The FDA has granted an orphan drug designation to PCLX-001 for the treatment of patients with acute myeloid leukemia.
The FDA has granted an orphan drug designation (ODD) to PCLX-001 (DDD86481) for the treatment of patients with acute myeloid leukemia (AML).1
PCLX-001 is a first-in-class N-myristoylation (NMT) inhibitor that is currently being studied in non-Hodgkin lymphoma (NHL) and solid tumors at 4 sites in Canada as part of a phase 1 trial (NCT04836195). An investigational new drug application has also been filed to study PCLX-001 in patients with AML in the United States.
“The 5-year survival rate for AML patients 20 and older is only 27%. Patients relapse despite existing therapies. We are developing a first-in-class therapy that tackles AML in a new way that has been very effective in disease models and may be synergistic with other approaches,” Michael Weickert, PhD, president and chief executive officer of Pacylex, stated in a press release. “Our trial will offer relapsed patients another option. This ODD for PCLX-001 recognizes the importance of this potential new therapy for these patients.”
Preclinical models showed that PCLX-001 monotherapy generated complete remissions in subcutaneous AML cell line–derived xenografts. Additionally, PCLX-001 elicited up to 95% reduction of human peripheral blood and bone marrow CD45+ cells, which include the malignant stem cell population responsible for disease relapse, in tail vein–injected, AML patient–derived xenografts.
The planned study evaluating PCLX-001 in patients with AML will be the first to examine an NMT inhibitor as a treatment for the disease.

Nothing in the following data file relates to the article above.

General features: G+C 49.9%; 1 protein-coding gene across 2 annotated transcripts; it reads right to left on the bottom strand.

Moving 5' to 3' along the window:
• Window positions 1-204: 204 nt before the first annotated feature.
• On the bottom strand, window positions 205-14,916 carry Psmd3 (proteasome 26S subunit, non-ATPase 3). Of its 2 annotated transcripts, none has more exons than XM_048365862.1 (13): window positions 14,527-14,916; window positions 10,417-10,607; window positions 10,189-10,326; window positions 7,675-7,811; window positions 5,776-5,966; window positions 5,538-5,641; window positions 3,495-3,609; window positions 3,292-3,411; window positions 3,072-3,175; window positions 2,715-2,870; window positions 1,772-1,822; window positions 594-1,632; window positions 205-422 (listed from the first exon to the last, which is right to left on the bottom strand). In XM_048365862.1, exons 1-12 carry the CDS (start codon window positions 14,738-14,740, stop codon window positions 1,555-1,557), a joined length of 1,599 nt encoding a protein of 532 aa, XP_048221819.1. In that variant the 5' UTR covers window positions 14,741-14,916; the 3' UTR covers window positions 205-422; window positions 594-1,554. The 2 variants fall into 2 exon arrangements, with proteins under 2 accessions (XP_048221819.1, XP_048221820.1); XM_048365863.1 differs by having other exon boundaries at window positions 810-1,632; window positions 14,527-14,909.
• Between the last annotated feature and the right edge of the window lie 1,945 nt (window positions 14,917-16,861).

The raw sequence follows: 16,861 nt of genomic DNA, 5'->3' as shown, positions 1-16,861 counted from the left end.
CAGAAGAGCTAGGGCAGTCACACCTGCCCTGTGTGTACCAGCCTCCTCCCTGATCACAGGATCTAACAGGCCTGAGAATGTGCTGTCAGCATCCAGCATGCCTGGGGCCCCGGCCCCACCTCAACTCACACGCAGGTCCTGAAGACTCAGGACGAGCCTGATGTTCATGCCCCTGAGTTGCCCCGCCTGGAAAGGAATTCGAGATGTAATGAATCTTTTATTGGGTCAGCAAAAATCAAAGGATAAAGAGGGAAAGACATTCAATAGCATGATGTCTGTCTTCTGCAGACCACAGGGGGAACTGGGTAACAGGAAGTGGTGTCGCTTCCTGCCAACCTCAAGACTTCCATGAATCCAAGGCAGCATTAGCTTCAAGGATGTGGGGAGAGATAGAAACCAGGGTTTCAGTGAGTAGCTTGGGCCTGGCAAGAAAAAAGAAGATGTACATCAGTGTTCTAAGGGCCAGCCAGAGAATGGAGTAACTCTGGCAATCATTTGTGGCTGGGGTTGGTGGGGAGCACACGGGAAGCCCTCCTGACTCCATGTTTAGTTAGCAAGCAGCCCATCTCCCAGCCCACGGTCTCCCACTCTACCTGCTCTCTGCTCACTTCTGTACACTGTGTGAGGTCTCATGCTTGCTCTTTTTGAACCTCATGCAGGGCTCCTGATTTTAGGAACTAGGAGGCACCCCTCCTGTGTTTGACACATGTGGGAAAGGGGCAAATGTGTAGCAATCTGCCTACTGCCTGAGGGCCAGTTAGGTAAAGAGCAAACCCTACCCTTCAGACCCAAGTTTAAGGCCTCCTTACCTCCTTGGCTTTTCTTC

The ongoing phase 1 trial is investigating PCLX-001 monotherapy in patients with histologically confirmed advanced solid tumors who have failed at least one prior therapy and/or are not eligible for therapies expected to provide clinical benefit, or histologically confirmed B-cell lymphomas that are expected to express CD20, including diffuse large B-cell lymphoma, high grade B-cell lymphoma, follicular lymphoma (grades I to IIIB), mantle cell lymphoma, and Burkitt lymphoma who have failed at least two prior therapies and/or are not eligible for therapies expected to provide clinical benefit (including autologous stem cell transplantation).2
The trial is comprised of two parts, including single-agent dose escalation in part A and single-agent expansion cohorts in part B. In part A, the trial will follow a 3+3 design. If no dose-limiting toxicities are observed in 3 patients at a dose level, 3 more patients will be treated at the next dose level. Patients will receive oral PCLX-001 daily as part of a 28-day cycle, and the starting dose of PCLX-001 will be 20 mg daily. After the maximum tolerated dose (MTD) is defined in part A, patients in part B will receive the MTD.
“Our ongoing clinical trial in [patients] with NHL and solid tumors showed PCLX-001 was well-tolerated and achieved drug exposures likely to benefit [patients with] AML,” John Mackey, MD, chief medical officer of Pacylex, stated in a press release. “We look forward to treating AML patients with PCLX-001 in the near future.”